Over the next few days, Pat went around the in­dus­try to see if any­one would take us on. The one firm that was in­ter­ested was Talon En­gi­neer­ing run by Ge­orge Sartin down in Yeovil. They were go­ing to sup­ply hubs and brakes to Cot­ton and pos­si­bly also sprock­ets. Ge­orge rea­soned with­out an en­gine Cot­ton wouldn’t be want­ing any­thing else. Ge­orge saw it as a way of gain­ing ex­tra busi­ness as well as pro­tect­ing ex­ist­ing or­ders. So the ex­er­cise was put in place.

Mick­mar in Selly Oak had a ‘con­trolled’ liq­ui­da­tion so that the sup­pli­ers re­mained on side to sup­ply the Yeovil en­ter­prise. The draw­ings, the stock, my fam­ily and me upped sticks and moved down to Yeovil. The Selly Oak ma­chin­ery was of no in­ter­est to Ge­orge, so Mac McGowan took the ma­chines and set him­self up as a ma­chin­ing unit. To this day in Ast­wood Bank, Worces­ter­shire he makes spare parts for an­cient Lis­ter en­gines, etc.

The Talon Com­pany changed its name to Talon En­gi­neer­ing Ltd with Ge­orge as Manag­ing Di­rec­tor and me as Tech­ni­cal Di­rec­tor. Dur­ing this pe­riod Ge­orge man­aged to or­gan­ise it so that we could have a man­u­fac­turer’s team in the 1975 Col­more Cup Trial. Al­most cer­tainly this was the last time an all-Bri­tish made ma­chines team was en­tered in a Na­tional trial. I had watched it since I was a tod­dler, pas­sen­gered in it and rid­den solo in it. It had been one of the great­est clas­sics of all and at that time was still one of the most im­por­tant tri­als run.

The Talon Mick­mar team was David Fisher, Alan Wright and Bernard Gore. We achieved a cer­tain no­to­ri­ety when some of the 12 ma­chines were pe­nalised 10 marks for ex­ceed­ing the noise level in the noise test as two were Mick­mars, with Bernard be­ing the quiet man! At least they knew we had been there. The move to Yeovil was a boost to the en­gine pro­ject be­cause Talon had some very good kit to make things and also were spe­cial­ist mak­ers of lost wax cast­ing tool­ing. Ge­orge him­self set to and made new tool­ing for some of the gear­box parts. The gear se­lec­tor mech­a­nism on the early Mick­mar had been some­thing of a prob­lem. The new tool­ing moved us to a dif­fer­ent level.

Wasp Tri­als Bike

Yeovil is not so far from the Wasp pro­duc­tion unit in Wilt­shire. The boss of Wasp, Robin Rhind Tutt, had made some tri­als mo­tor­cy­cles over the years and was in­ter­ested in in­clud­ing a TalonMick­mar en­gined tri­als model in his range. Like Pat Onions Robin wanted to see a ma­chine run­ning week in week out in the lo­cal tri­als. Win­ning would be nice, but again he wanted to pro­duce a club­man tri­als model that would be re­li­able. Robin gave Ge­orge Green­land the job of mak­ing a pro­to­type and the run­ning of the ma­chine we con­trolled from Yeovil, us­ing Mike Hann as the rider. Mike worked at Yeovil Col­lege and so as well as be­ing a good lo­cal rider he also had an en­gi­neer­ing in­put to the pro­ject.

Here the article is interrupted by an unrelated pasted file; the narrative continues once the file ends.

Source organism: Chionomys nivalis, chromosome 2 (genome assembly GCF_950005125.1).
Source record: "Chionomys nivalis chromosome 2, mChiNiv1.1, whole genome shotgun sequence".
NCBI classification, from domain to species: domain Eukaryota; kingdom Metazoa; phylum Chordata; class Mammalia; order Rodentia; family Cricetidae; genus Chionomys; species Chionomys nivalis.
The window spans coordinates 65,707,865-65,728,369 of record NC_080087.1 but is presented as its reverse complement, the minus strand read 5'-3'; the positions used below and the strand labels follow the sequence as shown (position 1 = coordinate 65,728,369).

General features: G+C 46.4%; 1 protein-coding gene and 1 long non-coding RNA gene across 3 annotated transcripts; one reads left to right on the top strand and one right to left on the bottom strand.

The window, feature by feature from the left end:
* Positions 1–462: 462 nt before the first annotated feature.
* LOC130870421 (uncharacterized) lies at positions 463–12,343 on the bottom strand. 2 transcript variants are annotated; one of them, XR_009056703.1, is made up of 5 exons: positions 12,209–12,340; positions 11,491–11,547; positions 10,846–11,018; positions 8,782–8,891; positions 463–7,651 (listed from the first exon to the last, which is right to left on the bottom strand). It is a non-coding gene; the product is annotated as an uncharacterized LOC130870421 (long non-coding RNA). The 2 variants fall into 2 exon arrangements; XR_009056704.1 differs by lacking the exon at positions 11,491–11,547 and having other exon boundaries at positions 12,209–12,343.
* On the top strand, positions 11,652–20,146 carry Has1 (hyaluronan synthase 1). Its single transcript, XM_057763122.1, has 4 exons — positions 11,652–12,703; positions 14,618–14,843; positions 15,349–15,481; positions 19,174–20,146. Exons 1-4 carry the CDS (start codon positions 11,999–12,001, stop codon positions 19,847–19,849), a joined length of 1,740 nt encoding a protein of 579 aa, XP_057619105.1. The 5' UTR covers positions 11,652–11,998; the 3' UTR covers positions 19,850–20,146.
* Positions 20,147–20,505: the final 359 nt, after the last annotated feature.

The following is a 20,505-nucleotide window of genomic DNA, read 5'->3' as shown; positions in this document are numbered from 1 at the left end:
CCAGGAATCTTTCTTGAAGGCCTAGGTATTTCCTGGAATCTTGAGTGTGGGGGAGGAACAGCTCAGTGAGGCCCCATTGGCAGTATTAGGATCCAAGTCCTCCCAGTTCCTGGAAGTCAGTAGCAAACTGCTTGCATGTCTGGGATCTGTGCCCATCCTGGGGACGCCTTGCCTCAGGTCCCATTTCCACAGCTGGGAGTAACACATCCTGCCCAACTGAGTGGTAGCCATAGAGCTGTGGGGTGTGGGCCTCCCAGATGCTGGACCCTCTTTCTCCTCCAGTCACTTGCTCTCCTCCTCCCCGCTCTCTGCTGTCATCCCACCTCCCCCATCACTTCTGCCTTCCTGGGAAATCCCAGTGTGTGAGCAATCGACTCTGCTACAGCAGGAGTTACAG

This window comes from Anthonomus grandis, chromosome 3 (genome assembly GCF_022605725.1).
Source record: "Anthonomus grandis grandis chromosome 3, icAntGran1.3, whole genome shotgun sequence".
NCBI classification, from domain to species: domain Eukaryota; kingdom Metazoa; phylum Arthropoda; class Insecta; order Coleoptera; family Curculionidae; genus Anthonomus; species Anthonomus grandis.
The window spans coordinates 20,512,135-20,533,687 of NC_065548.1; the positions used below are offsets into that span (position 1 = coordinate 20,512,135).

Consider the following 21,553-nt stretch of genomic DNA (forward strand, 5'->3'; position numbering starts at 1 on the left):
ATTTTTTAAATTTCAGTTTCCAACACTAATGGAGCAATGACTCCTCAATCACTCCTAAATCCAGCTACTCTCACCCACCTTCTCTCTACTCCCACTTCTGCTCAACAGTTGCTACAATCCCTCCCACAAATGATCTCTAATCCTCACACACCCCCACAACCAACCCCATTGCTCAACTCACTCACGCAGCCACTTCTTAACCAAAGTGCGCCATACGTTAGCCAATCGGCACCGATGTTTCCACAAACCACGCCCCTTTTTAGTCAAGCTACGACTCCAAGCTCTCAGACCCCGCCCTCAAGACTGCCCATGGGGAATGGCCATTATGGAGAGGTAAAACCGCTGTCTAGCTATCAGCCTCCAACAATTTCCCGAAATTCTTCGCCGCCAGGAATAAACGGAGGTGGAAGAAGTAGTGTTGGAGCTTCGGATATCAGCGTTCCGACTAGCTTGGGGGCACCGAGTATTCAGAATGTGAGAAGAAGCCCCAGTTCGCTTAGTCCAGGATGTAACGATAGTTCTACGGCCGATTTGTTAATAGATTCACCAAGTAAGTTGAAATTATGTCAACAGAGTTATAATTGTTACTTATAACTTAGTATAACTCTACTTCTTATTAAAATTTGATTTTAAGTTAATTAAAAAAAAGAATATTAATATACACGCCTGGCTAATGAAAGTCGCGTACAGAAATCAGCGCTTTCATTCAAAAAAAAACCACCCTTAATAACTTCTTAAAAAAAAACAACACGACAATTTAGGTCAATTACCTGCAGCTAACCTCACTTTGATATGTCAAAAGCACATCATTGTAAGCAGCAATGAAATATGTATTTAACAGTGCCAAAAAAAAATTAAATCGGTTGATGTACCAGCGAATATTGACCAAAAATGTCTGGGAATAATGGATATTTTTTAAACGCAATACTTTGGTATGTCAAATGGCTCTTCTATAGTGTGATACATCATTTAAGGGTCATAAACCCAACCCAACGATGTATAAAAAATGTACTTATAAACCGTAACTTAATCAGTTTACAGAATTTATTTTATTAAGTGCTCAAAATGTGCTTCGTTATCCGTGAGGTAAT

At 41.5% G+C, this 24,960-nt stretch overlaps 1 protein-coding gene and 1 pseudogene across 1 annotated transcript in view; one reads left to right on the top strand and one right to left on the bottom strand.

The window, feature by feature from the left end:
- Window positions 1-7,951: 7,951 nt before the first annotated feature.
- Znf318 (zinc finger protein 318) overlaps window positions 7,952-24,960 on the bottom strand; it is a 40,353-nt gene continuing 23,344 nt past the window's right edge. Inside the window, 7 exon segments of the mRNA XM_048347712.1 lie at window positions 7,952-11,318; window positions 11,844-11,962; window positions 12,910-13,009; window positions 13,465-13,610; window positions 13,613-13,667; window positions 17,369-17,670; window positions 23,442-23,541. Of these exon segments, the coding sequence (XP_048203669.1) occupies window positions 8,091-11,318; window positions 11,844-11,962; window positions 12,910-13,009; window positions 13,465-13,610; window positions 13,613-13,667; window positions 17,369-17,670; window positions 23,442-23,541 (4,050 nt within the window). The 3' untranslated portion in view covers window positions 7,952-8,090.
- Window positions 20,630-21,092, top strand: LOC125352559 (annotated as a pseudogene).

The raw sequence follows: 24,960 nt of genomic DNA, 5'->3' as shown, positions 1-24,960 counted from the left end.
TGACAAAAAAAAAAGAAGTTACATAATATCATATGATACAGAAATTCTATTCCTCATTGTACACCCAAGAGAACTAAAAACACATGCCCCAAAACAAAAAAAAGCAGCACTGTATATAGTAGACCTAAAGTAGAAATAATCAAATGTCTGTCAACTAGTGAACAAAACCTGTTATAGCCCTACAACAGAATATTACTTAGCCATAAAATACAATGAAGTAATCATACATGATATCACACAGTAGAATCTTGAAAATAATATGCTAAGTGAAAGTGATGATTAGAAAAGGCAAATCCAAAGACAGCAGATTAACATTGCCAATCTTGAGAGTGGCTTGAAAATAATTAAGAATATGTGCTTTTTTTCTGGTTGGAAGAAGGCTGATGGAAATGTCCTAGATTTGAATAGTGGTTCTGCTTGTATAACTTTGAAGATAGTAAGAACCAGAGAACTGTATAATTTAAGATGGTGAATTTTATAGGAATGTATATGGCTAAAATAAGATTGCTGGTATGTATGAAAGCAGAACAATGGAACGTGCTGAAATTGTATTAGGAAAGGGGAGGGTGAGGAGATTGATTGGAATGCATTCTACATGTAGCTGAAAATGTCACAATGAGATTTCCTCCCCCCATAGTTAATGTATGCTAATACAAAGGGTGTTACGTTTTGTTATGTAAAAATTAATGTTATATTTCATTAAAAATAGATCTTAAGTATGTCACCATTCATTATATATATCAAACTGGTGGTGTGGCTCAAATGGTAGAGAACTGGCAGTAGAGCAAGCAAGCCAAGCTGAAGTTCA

When the Talon-Mick­mar pro­ject even­tu­ally floun­dered the Wasp was left aban­doned at the Talon fac­tory. Many years later Rob Sartin, the son of Ge­orge and now boss man of the highly suc­cess­ful Talon En­gi­neer­ing busi­ness, asked Jock Wil­son to sort out the old Wasp. A com­plete re­build led to the ma­chine that now re­sides in The Sammy Miller Mu­seum.

BSA Co­op­er­a­tive

It never came to any­thing, but the BSA co­op­er­a­tive ap­proached us re­gard­ing mak­ing en­gines for an up­dated BSA Bantam. The lit­tle-known BSA co­op­er­a­tive was set up by the BSA work­force in re­sponse to the Tri­umph co­op­er­a­tive. A pic­ture ap­peared in De­cem­ber 1975 in Mo­tor Cy­cle News of BSA’s shop ste­ward, Harold Robin­son, with the Bantam and the Talon-Mick­mar, though the en­gine was not named. It seemed that as I had been a BSA ap­pren­tice any­thing I may have de­signed was clearly BSA prop­erty! I am afraid when it came to mil­i­tancy the Tri­umph lads had the edge over their Small Heath coun­ter­parts. Cer­tainly, Harold was not the fire­brand of his name­sake ‘Red Robbo’ down the road at BMC, Long­bridge.

The light at the end of the tun­nel gets ex­tin­guished!

By the win­ter of 1975/76, we were still op­er­at­ing on a knife edge, but light at the end of the tun­nel started to ap­pear, only to be cru­elly ex­tin­guished. At this time, around half a dozen tri­als ma­chines were in reg­u­lar use: Bernard Gore, by now was on a Miller High­boy frame Cot­ton and still per­form­ing well in Mid Wales; Mr Knight, who had bought the Sara­cen from David Brand, op­er­at­ing around Nor­wich; John Close was on the Cot­ton – our Mr Reg­u­lar in the Cotswolds; and Yeovil rid­ers Mike Hann was on the Wasp and Trevor Ring on an­other Miller framed ma­chine.